U.S. West Texas Intermediate and international-benchmark Brent crude oil futures are trading higher on Wednesday shortly after the New York opening and ahead of the release of the U.S. government’s weekly inventories report at 14:30 GMT.
Prices are up for a third session as the easing of lockdowns and restrictions in the United States and parts of Europe led to optimistic forecasts calling for a boost in fuel demand during the summer and offset concerns about the rise of COVID-19 infections in India and Japan.
Domestic and international crude oil prices were also supported by a large fall in U.S. inventories. Traders are now awaiting data from the U.S. Energy Information Administration (EIA) due at 14:30 GMT on Wednesday to see if official data shows such a large fall.
Vaccine Rollouts, Economic Data Underpinning Prices
The rise in oil prices to multi-month highs earlier today has been supported by COVID-19 vaccine rollouts in Europe and the United States where more than 40% of U.S. adults have received a vaccine.
Euro Zone business accelerated last month as the bloc’s dominant services industry shrugged off renewed lockdowns and returned to growth.
In the United States, private job growth accelerated in April but fell a bit short of Wall Street expectations, according to a report Wednesday from payroll processing firm ADP.
Companies added 742,000 workers for the month, a jump from March’s upwardly revised 565,000 but a bit shy of the 800,000 forecast from economists surveyed by Dow Jones.
American Petroleum Institute Weekly Inventories Report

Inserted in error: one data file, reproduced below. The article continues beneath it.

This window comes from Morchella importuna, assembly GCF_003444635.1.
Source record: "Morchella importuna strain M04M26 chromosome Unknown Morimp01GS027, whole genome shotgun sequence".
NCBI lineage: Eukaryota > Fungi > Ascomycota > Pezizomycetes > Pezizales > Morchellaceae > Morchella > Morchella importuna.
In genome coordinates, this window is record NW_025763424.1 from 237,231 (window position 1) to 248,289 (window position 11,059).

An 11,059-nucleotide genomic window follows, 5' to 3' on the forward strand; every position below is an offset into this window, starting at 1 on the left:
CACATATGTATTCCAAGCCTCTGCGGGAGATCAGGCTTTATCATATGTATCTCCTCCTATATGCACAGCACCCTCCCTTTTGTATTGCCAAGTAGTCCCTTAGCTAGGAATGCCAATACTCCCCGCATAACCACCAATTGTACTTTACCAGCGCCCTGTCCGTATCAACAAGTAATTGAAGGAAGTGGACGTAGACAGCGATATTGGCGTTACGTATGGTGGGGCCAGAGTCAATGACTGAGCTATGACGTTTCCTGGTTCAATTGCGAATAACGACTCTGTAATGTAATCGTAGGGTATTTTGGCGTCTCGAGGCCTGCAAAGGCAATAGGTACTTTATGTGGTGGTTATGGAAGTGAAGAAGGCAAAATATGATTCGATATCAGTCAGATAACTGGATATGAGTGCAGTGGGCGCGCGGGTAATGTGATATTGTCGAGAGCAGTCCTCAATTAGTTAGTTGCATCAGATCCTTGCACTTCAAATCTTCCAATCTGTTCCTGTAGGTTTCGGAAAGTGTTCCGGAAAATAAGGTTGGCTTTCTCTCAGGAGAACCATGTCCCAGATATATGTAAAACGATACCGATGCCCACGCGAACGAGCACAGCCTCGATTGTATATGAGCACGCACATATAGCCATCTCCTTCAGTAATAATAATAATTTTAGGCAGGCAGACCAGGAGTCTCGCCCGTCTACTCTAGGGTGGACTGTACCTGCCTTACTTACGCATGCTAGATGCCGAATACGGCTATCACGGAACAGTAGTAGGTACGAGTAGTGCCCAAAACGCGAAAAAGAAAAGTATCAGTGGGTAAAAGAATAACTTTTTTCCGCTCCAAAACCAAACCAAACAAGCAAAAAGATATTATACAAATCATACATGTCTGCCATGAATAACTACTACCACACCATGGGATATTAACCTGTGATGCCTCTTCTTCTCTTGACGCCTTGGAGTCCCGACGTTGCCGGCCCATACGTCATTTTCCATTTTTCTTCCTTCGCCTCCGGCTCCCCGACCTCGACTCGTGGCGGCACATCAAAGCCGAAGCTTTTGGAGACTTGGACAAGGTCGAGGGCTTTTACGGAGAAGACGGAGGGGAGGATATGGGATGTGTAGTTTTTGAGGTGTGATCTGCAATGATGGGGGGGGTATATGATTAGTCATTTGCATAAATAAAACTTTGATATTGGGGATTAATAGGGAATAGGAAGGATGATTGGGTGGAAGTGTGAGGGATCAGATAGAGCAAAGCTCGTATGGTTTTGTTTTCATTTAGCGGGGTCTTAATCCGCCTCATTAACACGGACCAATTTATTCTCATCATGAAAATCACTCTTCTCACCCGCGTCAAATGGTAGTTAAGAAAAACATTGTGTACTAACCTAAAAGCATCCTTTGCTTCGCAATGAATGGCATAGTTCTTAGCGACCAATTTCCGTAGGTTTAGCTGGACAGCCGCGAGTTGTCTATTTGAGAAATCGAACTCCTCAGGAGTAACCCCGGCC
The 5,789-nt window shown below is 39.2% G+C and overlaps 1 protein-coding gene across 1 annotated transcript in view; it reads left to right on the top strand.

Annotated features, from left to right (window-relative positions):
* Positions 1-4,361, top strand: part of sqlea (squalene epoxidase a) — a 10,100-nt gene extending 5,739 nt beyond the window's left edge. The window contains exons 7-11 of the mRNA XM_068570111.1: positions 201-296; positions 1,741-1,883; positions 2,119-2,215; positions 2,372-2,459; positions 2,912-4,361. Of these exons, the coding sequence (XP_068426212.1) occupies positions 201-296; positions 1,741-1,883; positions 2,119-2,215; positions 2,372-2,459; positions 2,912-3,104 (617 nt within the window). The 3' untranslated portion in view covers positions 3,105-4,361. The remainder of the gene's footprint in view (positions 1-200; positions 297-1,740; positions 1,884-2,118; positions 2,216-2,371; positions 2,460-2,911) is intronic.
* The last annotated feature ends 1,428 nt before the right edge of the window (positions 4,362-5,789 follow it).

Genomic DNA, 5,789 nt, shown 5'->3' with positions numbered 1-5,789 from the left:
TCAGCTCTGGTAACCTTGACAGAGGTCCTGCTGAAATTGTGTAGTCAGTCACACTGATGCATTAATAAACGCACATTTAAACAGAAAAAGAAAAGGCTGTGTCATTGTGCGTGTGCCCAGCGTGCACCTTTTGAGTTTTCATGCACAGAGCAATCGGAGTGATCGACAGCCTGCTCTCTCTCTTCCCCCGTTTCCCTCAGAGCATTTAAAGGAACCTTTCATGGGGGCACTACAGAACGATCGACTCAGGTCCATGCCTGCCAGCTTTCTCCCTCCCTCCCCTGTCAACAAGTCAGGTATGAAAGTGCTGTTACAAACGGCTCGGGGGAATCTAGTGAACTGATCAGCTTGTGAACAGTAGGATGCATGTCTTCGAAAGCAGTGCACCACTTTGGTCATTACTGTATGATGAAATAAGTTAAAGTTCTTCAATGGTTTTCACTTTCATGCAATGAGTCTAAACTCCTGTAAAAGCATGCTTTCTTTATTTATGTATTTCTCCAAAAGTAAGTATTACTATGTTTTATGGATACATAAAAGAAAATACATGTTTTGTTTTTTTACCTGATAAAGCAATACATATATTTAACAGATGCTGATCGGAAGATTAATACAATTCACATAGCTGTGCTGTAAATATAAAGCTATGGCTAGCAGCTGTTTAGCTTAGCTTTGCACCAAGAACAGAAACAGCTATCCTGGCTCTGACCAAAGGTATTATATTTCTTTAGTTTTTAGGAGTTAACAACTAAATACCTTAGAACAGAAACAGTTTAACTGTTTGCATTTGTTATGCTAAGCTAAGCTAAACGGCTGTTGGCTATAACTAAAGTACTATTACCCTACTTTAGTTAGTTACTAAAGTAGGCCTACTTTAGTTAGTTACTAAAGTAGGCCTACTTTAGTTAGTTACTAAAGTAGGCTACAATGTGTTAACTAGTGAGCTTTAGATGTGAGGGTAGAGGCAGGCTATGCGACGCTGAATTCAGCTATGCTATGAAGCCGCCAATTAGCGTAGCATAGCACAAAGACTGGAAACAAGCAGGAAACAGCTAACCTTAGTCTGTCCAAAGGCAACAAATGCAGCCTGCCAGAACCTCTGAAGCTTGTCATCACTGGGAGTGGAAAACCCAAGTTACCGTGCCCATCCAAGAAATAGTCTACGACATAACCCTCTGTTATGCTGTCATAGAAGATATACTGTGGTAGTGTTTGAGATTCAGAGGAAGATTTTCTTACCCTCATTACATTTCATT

The American Petroleum Institute (API) reported late Tuesday that U.S. crude supplies fell by 7.7 million barrels for the week ended April 30. Ahead of the report, traders were pricing in at 3.9 million barrel draw.
The API also reported that gasoline stockpiles fell by 5.3 million barrels versus pre-report estimates of a 500,000 barrel drawdown.
Meanwhile, distillate inventories declined by nearly 3.5 million barrels. Traders were looking for a 1.6 million barrel drawdown.
Today’s EIA report is likely to set the tone for the rest of the session. Traders are looking for a crude oil drawdown of 1.9 million barrels.
Prices could spike higher if the number is higher than expected, especially if it exceeds the API’s 7.7 million barrel draw. Traders will also be watching the gasoline numbers closely. A stronger-than-expected draw in gasoline stockpiles will be further confirmation that the economy is heating up.
“The partial lifting of mobility restrictions, the expectation that tourism will return in the near future, and the lure of the psychologically important $70 mark are all likely to have contributed to the price rise,” Commerzbank analyst Eugen Weinberg said.
For a look at all of today’s economic events, check out our economic calendar.